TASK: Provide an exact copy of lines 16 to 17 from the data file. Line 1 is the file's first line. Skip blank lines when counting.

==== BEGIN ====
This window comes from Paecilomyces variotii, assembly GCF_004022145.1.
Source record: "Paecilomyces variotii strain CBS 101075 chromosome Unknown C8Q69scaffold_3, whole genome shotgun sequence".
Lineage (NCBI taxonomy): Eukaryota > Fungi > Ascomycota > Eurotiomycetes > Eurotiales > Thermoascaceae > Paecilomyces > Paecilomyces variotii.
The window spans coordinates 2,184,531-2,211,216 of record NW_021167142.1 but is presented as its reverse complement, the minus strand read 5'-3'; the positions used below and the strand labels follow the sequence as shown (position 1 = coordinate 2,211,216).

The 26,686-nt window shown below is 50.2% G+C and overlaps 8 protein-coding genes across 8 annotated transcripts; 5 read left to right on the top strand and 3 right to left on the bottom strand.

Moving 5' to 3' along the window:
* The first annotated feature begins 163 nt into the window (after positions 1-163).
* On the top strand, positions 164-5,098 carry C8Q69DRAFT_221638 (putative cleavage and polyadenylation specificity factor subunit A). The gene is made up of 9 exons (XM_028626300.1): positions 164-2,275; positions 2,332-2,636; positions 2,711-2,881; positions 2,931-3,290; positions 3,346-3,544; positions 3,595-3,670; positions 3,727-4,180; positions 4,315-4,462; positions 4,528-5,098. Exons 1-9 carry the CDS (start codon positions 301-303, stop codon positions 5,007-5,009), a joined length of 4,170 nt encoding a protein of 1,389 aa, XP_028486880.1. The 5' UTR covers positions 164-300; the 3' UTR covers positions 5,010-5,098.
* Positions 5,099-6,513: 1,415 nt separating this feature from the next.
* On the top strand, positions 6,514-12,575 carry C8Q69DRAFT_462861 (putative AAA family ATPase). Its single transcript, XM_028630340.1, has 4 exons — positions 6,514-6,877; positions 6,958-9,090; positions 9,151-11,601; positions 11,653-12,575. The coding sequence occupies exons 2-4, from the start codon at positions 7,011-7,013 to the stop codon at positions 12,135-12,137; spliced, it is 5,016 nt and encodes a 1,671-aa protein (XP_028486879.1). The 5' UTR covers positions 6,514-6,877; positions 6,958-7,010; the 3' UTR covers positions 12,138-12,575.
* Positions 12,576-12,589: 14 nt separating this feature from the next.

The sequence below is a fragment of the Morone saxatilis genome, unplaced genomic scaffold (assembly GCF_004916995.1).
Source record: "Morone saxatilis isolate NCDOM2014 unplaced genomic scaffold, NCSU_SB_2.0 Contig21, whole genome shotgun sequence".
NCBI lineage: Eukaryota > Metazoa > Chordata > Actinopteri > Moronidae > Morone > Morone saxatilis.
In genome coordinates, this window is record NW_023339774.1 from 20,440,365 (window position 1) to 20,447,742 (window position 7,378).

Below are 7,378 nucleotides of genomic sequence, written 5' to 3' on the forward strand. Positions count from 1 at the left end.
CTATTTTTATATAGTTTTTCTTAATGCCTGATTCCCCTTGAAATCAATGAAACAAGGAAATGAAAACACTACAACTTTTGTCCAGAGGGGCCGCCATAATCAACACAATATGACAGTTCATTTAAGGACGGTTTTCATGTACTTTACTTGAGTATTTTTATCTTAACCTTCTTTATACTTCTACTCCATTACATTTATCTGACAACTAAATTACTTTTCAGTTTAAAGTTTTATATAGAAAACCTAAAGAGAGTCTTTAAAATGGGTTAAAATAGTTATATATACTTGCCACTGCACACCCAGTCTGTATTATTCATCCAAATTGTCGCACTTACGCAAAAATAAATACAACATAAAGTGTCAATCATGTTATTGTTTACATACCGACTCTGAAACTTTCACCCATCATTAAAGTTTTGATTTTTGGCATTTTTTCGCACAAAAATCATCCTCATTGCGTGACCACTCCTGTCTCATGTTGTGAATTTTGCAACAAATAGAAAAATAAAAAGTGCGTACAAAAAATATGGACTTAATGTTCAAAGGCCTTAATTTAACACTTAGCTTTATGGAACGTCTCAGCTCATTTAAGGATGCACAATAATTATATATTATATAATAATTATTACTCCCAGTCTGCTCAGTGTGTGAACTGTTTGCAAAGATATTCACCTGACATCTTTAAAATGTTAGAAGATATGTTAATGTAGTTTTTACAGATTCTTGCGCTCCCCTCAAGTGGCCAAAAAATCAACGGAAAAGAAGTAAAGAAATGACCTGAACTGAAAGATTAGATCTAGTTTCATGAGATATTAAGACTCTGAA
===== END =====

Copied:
Below are 7,378 nucleotides of genomic sequence, written 5' to 3' on the forward strand. Positions count from 1 at the left end.
CTATTTTTATATAGTTTTTCTTAATGCCTGATTCCCCTTGAAATCAATGAAACAAGGAAATGAAAACACTACAACTTTTGTCCAGAGGGGCCGCCATAATCAACACAATATGACAGTTCATTTAAGGACGGTTTTCATGTACTTTACTTGAGTATTTTTATCTTAACCTTCTTTATACTTCTACTCCATTACATTTATCTGACAACTAAATTACTTTTCAGTTTAAAGTTTTATATAGAAAACCTAAAGAGAGTCTTTAAAATGGGTTAAAATAGTTATATATACTTGCCACTGCACACCCAGTCTGTATTATTCATCCAAATTGTCGCACTTACGCAAAAATAAATACAACATAAAGTGTCAATCATGTTATTGTTTACATACCGACTCTGAAACTTTCACCCATCATTAAAGTTTTGATTTTTGGCATTTTTTCGCACAAAAATCATCCTCATTGCGTGACCACTCCTGTCTCATGTTGTGAATTTTGCAACAAATAGAAAAATAAAAAGTGCGTACAAAAAATATGGACTTAATGTTCAAAGGCCTTAATTTAACACTTAGCTTTATGGAACGTCTCAGCTCATTTAAGGATGCACAATAATTATATATTATATAATAATTATTACTCCCAGTCTGCTCAGTGTGTGAACTGTTTGCAAAGATATTCACCTGACATCTTTAAAATGTTAGAAGATATGTTAATGTAGTTTTTACAGATTCTTGCGCTCCCCTCAAGTGGCCAAAAAATCAACGGAAAAGAAGTAAAGAAATGACCTGAACTGAAAGATTAGATCTAGTTTCATGAGATATTAAGACTCTGAA